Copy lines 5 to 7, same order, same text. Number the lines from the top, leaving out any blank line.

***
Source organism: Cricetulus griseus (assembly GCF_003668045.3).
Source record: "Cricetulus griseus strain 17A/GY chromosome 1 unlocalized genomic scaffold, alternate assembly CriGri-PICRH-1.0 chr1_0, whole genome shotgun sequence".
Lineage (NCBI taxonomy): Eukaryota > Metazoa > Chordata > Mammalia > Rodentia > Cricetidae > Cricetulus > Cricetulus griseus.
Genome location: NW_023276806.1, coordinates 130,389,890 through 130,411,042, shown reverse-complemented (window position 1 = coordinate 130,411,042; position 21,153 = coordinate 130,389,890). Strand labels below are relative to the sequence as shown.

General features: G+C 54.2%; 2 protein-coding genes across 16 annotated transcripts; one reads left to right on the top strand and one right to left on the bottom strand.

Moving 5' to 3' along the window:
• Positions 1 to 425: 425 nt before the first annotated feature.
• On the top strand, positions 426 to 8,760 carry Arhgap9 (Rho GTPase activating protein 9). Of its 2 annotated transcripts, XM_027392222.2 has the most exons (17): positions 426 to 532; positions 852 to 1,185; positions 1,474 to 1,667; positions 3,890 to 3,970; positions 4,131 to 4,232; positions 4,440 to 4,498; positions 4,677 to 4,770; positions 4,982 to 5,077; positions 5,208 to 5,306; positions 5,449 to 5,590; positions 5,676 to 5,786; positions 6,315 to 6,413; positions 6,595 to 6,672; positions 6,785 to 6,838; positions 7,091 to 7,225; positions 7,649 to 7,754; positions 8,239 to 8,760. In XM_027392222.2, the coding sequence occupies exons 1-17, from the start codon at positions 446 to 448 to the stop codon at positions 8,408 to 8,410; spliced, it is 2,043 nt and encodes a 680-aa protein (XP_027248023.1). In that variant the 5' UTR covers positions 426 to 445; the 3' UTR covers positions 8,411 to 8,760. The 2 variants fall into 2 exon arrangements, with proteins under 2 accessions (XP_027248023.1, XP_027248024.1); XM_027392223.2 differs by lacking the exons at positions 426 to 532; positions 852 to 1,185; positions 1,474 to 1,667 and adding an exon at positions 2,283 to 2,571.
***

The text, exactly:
General features: G+C 54.2%; 2 protein-coding genes across 16 annotated transcripts; one reads left to right on the top strand and one right to left on the bottom strand.

Moving 5' to 3' along the window:
• Positions 1 to 425: 425 nt before the first annotated feature.